As I become more excited and invested in the anticipated hatch of goslings, I am filled with questions. I have to admit that I haven’t had the guts to check the nest recently. The geese are staying very close to it, which is intimidating. Last time I checked, there were 10 eggs. I bet there are more now. I see the goose sitting on the nest when I look down on her from the barn upstairs through a missing board in the floor. But she doesn’t sit all day. She and Mr Big go off on little grazing and honking walks.
Hens sit all day and night for 21 days on their nests, with very brief breaks every once in a while. Does this mean the goose is not ‘setting’ yet? Is she still laying, and adding to her stash? If so, I hope she decides to start setting soon, because I’m getting impatient. How long can the eggs sit there waiting for mom to start sitting on them to begin the incubation process? Does burying them in the hay keep them at the right temperature and humidity to keep them on ‘hold’ until incubation begins? Does momma goose cover the nest differing amounts depending on outside temperature? Does she lay her eggs, get up, stretch, sniff the air, and carefully go about covering her nest… adjusting according to temperature and other conditions so her little potential babies get the best start possible??
My neighbor, Ruth Lapp, told me that a goose needs extra calcium at laying time. So I give my goose oyster shells along with her mixed whole grains. She’s been gobbling them up.
Marg Zillig, who is very experienced with raising geese and who encouraged us to get started, explained that sometimes the eggs need to be stored and then put back under the goose when she starts to set. “When the weather is cold, it is often advised to bring the eggs indoors, to prevent chilling damage to the germ. Also, lots of straw in the nest will help to protect them.”
In this case she takes goose eggs as they are laid, and stores them until Mother goose is ready to set. In her words: “Keep the eggs in an enclosed place, slightly cool, but not cold, and with some humidity. We have used a covered plastic tote box, with a flat in the bottom, and a plastic container with water in the corner of the box. This box is in a bedroom, where it is not warm, but not cold. Mark date, lightly, with pencil, on each egg, so when comes time to set, you can take the most recent ones, in case there are more than a goose can reasonably cover.”
“The eggs have to be shifted or turned regularly, if they will be held for 10 days to 2 weeks before setting. With the tote box for storage, one can just slide a block of wood under one end one day and then take it to the other end a day or two later, so the eggs inside tilt one way and then another. Alternatively the eggs can be turned end for end, every other day (more laborious!). The idea of moving them is that the germ not stick to the inside of the shell.”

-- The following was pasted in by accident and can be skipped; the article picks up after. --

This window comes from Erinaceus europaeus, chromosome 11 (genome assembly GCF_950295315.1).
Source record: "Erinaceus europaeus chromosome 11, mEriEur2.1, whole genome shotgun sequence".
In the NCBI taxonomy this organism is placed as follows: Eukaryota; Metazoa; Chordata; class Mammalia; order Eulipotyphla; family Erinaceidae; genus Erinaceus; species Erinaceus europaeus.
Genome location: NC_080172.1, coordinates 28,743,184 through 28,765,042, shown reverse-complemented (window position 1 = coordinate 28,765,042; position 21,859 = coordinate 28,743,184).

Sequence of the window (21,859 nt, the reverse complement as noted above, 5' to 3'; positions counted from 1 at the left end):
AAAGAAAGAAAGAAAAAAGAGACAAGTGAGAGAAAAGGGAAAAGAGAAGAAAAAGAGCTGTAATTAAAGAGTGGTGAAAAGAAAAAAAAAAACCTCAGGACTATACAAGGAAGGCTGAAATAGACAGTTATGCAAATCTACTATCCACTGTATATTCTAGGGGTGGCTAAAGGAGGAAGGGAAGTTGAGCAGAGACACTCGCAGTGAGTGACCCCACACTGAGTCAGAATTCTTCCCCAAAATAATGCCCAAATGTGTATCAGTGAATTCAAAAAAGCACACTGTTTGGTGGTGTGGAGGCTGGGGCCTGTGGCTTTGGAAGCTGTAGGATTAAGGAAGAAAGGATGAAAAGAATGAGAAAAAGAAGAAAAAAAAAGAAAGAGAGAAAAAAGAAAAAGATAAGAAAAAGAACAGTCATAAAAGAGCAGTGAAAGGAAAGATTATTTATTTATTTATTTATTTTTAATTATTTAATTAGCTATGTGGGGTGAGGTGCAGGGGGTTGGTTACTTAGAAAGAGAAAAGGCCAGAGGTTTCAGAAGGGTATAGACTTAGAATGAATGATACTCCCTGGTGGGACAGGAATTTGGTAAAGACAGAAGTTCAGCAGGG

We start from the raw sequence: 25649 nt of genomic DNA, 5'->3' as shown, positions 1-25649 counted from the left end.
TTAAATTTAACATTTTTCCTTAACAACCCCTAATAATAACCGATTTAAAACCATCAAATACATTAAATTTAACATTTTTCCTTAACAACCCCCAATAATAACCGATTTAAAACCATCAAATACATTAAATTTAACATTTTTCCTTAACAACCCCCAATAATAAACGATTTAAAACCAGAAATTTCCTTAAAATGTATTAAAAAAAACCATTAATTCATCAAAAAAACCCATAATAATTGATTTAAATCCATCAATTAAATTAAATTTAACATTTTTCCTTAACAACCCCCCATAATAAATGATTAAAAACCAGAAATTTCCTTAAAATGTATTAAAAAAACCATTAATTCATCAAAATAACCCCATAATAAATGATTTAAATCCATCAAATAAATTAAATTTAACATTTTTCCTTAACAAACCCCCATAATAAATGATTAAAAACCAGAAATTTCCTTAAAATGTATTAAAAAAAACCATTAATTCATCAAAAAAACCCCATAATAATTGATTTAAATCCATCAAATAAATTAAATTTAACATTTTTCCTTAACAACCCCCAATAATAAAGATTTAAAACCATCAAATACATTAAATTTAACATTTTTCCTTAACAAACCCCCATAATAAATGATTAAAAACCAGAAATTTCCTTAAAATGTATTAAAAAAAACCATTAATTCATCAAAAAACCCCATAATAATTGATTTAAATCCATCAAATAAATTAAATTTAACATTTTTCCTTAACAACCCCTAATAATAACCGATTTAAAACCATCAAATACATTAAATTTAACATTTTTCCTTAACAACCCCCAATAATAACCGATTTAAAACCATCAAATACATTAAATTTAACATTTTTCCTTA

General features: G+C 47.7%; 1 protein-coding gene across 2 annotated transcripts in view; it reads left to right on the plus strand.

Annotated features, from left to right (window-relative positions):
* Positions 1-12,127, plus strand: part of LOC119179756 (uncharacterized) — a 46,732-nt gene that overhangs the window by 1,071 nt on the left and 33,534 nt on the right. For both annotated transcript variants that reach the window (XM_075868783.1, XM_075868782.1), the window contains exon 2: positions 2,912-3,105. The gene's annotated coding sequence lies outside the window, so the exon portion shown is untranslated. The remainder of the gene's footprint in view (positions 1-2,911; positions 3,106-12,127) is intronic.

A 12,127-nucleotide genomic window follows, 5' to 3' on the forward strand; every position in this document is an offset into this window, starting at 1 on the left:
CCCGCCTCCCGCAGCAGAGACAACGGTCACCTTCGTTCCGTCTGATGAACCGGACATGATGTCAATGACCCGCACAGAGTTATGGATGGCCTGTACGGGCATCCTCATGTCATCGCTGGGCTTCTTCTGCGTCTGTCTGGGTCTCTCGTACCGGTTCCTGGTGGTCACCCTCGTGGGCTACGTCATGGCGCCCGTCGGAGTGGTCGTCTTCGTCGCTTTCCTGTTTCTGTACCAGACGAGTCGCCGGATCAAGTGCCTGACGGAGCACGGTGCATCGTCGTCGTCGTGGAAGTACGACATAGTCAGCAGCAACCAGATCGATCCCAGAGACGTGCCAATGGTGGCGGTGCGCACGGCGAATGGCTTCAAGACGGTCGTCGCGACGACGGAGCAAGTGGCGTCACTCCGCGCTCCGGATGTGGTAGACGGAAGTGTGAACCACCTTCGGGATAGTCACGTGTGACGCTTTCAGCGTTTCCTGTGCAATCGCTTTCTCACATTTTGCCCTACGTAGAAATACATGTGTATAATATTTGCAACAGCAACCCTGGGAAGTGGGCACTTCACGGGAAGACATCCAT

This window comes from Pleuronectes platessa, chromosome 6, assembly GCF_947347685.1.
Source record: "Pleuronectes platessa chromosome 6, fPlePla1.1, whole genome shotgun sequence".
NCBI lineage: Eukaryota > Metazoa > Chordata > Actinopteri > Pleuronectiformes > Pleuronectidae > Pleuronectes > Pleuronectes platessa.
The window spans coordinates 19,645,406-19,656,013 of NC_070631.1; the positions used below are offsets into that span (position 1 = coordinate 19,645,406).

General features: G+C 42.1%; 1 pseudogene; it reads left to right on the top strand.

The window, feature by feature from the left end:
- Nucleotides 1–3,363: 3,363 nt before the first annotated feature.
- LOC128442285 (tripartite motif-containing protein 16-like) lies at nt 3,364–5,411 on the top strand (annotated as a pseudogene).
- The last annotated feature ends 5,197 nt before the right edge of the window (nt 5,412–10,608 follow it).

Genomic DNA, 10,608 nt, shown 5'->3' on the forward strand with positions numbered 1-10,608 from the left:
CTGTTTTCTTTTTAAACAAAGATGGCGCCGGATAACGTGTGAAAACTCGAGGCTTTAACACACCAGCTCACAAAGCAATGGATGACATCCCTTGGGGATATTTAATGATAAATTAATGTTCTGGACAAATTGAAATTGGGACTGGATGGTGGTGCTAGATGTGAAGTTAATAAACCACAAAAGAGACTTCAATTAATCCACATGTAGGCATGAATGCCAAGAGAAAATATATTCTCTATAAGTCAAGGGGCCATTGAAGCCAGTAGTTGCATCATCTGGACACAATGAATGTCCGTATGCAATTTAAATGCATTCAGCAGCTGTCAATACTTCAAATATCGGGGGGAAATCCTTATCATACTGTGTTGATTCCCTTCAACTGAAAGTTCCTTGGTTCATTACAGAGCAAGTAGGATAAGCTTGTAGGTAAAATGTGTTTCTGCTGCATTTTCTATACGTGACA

Marg adds that “geese are quite finnicky about their nests! One of my old ones did not like the nest I set up and bedded deeply with straw in her night pen. She crawled into the north end of the sheep barn and made a nest in some old hay, beside a round bale. Result is that eggs are dirtier (not good!) than if she would lay in my nice straw!! The other geese are being more cooperative. They do like seclusion for laying.”
I know I’m going backwards, but Marg also gave some good advice about getting started with geese.
On January 11 Marg emailed with the following advice. I love her detailed and thorough descriptions!
“My mother always cited the old women of her home village in Pommerania, where geese were a common fowl, saying that any new pairings of geese should be made right after New Year’s, so they have time to bond before breeding starts.”
“To start with geese, there would be two basic options:
1. Try to obtain a pair of breeders between now and spring, with hope that they will settle in, breed, lay and hatch goslings.
2. Obtain a clutch of goslings in spring, to raise over summer, and then retain breeding stock from among them.”
“Geese are not a common farm animal nowadays, so they are not always easy to find! If you are going to try for option 1, the best age for breeding success is 2 – 4 yrs old. With goslings, they are often sold as day-old and sometimes as started.”
Is anyone else out there raising geese?